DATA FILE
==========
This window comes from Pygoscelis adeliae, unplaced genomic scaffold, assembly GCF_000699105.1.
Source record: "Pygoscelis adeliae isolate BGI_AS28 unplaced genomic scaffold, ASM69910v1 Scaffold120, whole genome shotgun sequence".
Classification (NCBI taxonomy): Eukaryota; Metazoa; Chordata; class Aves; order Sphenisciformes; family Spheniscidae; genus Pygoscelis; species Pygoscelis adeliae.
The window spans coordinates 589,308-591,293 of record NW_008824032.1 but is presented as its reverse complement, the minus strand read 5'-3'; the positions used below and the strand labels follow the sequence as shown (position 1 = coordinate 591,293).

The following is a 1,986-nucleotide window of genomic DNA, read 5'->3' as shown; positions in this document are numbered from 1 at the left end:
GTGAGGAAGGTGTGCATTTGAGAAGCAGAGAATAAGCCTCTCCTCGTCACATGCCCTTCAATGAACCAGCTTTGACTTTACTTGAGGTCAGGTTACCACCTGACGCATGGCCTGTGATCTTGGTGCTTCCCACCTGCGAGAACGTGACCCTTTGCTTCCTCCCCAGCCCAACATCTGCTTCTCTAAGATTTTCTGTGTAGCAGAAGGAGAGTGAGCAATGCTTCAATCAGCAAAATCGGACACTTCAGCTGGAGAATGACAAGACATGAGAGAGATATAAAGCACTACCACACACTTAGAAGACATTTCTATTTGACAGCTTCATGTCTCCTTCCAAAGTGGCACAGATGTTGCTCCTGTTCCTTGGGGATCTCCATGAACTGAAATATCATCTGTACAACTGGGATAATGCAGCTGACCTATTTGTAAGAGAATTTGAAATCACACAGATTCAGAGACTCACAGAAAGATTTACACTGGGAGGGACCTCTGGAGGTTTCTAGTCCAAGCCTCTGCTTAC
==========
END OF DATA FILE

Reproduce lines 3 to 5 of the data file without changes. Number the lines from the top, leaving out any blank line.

Classification (NCBI taxonomy): Eukaryota; Metazoa; Chordata; class Aves; order Sphenisciformes; family Spheniscidae; genus Pygoscelis; species Pygoscelis adeliae.
The window spans coordinates 589,308-591,293 of record NW_008824032.1 but is presented as its reverse complement, the minus strand read 5'-3'; the positions used below and the strand labels follow the sequence as shown (position 1 = coordinate 591,293).

The following is a 1,986-nucleotide window of genomic DNA, read 5'->3' as shown; positions in this document are numbered from 1 at the left end: